That is the true artistry of Lennon, that he was able to make you imagine with him (and possibly leave your own beliefs for a moment...if you were open to it) and he did this all without categorizing his thoughts as "good". Nowhere in the song does he express that his vision is the right vision, he even admits that he may be a dreamer, but if for that one moment Lennon had you imagine along with him what the world would be like if we broke down the boundaries we are all taught, then his song moved you in some way.
I went and re-listened to Imagine after reading your post...and I agree with what you said.

The "no possessions" part is a little out there for me though!
post #114 of 172
This thread went in an interesting unexpected direction!

edit:WTF: this is a 3yo bump!?!?
post #115 of 172
Yeah, I'm probably not evolved enough to make intellectual concessions for evil. Someone in earshot of me once praised slavery for giving us rock and roll, and it took every humane impulse I had in my body to keep from throwing a drink on him. Life is given to randomness and chance, and whereas it's fine if we can learn from the heinous things that happen to us, I'm not sure it means those evils can ever really be forgiven. That's a little different than listening to Frank Sinatra or Miles Davis knowing they were a misogynists—especially if the track you're listening to isn't overtly misogynistic.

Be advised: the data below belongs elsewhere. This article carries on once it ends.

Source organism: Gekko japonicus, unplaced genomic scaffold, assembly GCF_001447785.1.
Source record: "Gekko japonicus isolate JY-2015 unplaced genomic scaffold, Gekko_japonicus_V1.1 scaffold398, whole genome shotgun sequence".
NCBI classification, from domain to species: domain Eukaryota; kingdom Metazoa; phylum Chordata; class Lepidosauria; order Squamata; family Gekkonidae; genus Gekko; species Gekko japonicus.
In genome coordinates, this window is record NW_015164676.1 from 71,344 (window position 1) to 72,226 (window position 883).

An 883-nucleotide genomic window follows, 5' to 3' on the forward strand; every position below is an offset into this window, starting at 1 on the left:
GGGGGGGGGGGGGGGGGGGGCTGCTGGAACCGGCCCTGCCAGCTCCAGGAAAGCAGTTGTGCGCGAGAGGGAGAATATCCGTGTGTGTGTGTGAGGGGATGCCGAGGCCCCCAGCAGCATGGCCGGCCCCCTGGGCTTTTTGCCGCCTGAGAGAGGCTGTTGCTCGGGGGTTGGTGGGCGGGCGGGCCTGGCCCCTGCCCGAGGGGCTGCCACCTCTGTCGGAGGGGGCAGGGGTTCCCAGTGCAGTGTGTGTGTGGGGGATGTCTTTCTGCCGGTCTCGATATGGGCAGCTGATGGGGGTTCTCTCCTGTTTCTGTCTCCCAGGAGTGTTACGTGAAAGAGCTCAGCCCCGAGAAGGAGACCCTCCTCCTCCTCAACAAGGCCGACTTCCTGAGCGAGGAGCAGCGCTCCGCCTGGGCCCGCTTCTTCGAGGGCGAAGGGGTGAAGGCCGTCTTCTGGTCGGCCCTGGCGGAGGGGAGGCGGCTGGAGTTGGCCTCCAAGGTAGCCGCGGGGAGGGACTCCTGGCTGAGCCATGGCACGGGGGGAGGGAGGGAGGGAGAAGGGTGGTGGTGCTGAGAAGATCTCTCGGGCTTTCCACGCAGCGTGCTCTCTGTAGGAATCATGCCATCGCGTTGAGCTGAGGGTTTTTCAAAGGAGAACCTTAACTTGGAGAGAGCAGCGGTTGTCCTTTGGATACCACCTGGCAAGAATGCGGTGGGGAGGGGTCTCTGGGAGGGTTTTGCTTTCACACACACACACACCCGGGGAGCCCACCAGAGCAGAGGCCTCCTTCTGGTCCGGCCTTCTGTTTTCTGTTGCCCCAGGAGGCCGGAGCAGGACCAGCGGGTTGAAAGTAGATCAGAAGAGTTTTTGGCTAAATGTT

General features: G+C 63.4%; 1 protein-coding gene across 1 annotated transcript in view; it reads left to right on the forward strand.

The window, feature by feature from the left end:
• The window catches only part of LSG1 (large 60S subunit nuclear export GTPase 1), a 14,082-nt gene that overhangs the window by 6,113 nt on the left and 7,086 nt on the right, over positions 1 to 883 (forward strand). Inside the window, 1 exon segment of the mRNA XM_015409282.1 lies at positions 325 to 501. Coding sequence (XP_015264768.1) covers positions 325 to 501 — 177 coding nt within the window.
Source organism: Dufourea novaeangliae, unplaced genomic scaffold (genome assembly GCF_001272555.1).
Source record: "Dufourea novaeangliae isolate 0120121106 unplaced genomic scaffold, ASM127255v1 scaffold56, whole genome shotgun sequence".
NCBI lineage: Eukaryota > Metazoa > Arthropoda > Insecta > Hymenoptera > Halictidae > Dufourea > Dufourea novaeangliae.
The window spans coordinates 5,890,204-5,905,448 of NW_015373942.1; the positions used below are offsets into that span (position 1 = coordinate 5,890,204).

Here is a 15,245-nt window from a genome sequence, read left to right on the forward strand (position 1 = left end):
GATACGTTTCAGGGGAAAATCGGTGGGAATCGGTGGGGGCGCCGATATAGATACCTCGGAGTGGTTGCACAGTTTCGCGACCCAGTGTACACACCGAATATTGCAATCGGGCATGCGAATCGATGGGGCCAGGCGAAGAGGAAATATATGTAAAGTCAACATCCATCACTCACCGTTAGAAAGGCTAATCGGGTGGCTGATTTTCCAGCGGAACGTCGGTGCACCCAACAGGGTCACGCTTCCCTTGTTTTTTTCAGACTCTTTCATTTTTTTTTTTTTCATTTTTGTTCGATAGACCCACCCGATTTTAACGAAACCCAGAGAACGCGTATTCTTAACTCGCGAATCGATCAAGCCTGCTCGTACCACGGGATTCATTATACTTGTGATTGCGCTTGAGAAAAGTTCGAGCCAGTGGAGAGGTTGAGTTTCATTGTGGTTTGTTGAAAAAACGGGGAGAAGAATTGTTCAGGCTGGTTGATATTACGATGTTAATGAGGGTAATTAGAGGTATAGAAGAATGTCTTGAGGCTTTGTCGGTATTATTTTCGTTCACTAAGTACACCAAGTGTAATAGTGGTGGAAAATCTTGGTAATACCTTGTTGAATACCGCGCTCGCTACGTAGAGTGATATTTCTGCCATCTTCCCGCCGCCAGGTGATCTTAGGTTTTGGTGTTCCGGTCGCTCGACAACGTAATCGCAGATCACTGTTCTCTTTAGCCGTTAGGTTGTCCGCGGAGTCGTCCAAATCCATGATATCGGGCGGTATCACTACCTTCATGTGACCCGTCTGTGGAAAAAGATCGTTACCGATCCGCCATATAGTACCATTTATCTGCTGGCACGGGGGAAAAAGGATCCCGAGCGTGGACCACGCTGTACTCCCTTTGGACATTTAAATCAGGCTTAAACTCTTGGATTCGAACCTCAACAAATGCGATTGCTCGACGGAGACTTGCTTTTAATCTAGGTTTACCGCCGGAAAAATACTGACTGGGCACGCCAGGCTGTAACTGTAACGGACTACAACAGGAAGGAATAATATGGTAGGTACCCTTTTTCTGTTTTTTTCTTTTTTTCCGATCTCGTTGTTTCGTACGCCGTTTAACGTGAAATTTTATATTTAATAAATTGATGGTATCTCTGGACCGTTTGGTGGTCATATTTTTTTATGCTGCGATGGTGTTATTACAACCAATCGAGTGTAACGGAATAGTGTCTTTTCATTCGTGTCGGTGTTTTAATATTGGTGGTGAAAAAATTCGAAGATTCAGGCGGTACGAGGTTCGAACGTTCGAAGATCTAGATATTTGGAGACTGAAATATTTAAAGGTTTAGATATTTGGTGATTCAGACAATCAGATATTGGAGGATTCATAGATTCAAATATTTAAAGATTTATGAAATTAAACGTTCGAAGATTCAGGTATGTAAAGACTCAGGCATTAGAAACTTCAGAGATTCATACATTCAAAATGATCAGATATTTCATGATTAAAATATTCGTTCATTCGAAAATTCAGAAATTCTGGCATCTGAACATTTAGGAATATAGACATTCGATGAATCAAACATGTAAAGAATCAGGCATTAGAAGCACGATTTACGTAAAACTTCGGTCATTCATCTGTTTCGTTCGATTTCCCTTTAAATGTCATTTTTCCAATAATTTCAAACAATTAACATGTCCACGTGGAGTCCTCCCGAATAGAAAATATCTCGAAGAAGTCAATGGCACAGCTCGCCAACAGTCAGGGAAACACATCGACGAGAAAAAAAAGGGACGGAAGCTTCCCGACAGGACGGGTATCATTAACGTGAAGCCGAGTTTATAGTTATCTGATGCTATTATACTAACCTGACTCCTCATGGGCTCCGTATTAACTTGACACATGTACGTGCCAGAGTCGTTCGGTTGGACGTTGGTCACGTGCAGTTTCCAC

post #116 of 172
Kayne West.... Hurricane Katrina... enough said.
post #117 of 172
I guess I'm pretty shallow in my reasoning about talent vs activities. If I enjoy what I'm hearing, great. If I hear that the individual did something wrong; I may feel disgust for a moment and may gossip about it for a bit, but soon I go back to enjoying the results of that talent and generally forgetting the bad stuff.

Then again, about the worst thing I ever heard about any of my favorite artists is one of them married his 13 year old cousin, and another one was gay and married a nymphomaniac.

No real evil people among most of my favorites. Shucks; many of them are long gone DEAD!
post #118 of 172
Quote:
Originally Posted by kool bubba ice View Post
Bob Dylan.. Hate his politics..
Interesting considering he claims to be apolitical, at least over the past 40 years. The last time he was expressing anything political he was defending the Civil Rights movement and talking about how the world was changing. Hardly controversial view points, hopefully.

As a Miles Davis fan I have learned to suspend personal judgment on artists. The only time it is a problem is when the music expresses the aspect of a personality that I find objectionable. Ted Nugent might be a great example. Both his music and his politics are about savage ignorance and bloated self importance and it turns me off to his music.(obviously I dont want a political argument, this is just my opinion.) Thankfully, nothing about Miles Davis' music says 'i like to beat and degrade women.'
post #119 of 172
Quote:
Originally Posted by Leti1285 View Post
Kayne West.... Hurricane Katrina... enough said.
This brings up and interesting question, does an artists behaviour turn you on to their music? Have you ever disliked someones music greatly, but something they did (say building a charity, or going slightly off script during a telethon) make you like them more?

I was never a Kanye West fan, Im still not. But I did give him a proper listen AFTER the whole Katrina stuff.
post #120 of 172
Quote:
Originally Posted by TheMuffinMan_01 View Post
if i find out that the band members are drunks or drug addicts or stuff like that i can't respect them.
You must have a small record collection.